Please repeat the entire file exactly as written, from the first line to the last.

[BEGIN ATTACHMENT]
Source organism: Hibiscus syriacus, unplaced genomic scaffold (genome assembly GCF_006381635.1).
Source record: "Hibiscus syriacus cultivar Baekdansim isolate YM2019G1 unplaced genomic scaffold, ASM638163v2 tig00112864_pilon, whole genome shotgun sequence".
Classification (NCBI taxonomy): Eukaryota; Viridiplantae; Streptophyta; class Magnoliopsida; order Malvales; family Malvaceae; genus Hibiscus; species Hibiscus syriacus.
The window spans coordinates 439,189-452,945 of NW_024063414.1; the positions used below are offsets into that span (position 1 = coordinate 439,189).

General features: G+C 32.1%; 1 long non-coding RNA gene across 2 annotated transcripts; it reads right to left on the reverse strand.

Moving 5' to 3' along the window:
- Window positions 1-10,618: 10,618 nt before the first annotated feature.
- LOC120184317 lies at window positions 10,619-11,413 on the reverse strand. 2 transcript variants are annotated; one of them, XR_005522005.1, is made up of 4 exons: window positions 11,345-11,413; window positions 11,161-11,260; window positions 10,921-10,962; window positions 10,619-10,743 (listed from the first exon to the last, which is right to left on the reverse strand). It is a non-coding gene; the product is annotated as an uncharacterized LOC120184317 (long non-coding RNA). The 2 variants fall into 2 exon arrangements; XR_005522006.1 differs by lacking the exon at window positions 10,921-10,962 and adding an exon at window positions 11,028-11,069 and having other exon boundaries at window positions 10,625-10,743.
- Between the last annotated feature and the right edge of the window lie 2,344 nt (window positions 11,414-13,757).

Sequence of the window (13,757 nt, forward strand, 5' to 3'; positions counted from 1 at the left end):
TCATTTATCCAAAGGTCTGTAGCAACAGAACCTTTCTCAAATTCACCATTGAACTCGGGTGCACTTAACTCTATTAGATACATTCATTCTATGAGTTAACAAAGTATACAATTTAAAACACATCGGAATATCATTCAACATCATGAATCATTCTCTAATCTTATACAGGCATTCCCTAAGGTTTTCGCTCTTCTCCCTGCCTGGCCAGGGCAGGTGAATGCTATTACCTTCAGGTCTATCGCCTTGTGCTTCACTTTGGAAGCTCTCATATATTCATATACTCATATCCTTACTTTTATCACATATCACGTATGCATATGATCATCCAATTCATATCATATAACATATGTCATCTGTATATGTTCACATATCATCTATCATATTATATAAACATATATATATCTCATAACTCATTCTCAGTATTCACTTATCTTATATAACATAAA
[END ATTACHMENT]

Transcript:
Source organism: Hibiscus syriacus, unplaced genomic scaffold (genome assembly GCF_006381635.1).
Source record: "Hibiscus syriacus cultivar Baekdansim isolate YM2019G1 unplaced genomic scaffold, ASM638163v2 tig00112864_pilon, whole genome shotgun sequence".
Classification (NCBI taxonomy): Eukaryota; Viridiplantae; Streptophyta; class Magnoliopsida; order Malvales; family Malvaceae; genus Hibiscus; species Hibiscus syriacus.
The window spans coordinates 439,189-452,945 of NW_024063414.1; the positions used below are offsets into that span (position 1 = coordinate 439,189).

General features: G+C 32.1%; 1 long non-coding RNA gene across 2 annotated transcripts; it reads right to left on the reverse strand.

Moving 5' to 3' along the window:
- Window positions 1-10,618: 10,618 nt before the first annotated feature.
- LOC120184317 lies at window positions 10,619-11,413 on the reverse strand. 2 transcript variants are annotated; one of them, XR_005522005.1, is made up of 4 exons: window positions 11,345-11,413; window positions 11,161-11,260; window positions 10,921-10,962; window positions 10,619-10,743 (listed from the first exon to the last, which is right to left on the reverse strand). It is a non-coding gene; the product is annotated as an uncharacterized LOC120184317 (long non-coding RNA). The 2 variants fall into 2 exon arrangements; XR_005522006.1 differs by lacking the exon at window positions 10,921-10,962 and adding an exon at window positions 11,028-11,069 and having other exon boundaries at window positions 10,625-10,743.
- Between the last annotated feature and the right edge of the window lie 2,344 nt (window positions 11,414-13,757).

Sequence of the window (13,757 nt, forward strand, 5' to 3'; positions counted from 1 at the left end):
TCATTTATCCAAAGGTCTGTAGCAACAGAACCTTTCTCAAATTCACCATTGAACTCGGGTGCACTTAACTCTATTAGATACATTCATTCTATGAGTTAACAAAGTATACAATTTAAAACACATCGGAATATCATTCAACATCATGAATCATTCTCTAATCTTATACAGGCATTCCCTAAGGTTTTCGCTCTTCTCCCTGCCTGGCCAGGGCAGGTGAATGCTATTACCTTCAGGTCTATCGCCTTGTGCTTCACTTTGGAAGCTCTCATATATTCATATACTCATATCCTTACTTTTATCACATATCACGTATGCATATGATCATCCAATTCATATCATATAACATATGTCATCTGTATATGTTCACATATCATCTATCATATTATATAAACATATATATATCTCATAACTCATTCTCAGTATTCACTTATCTTATATAACATAAA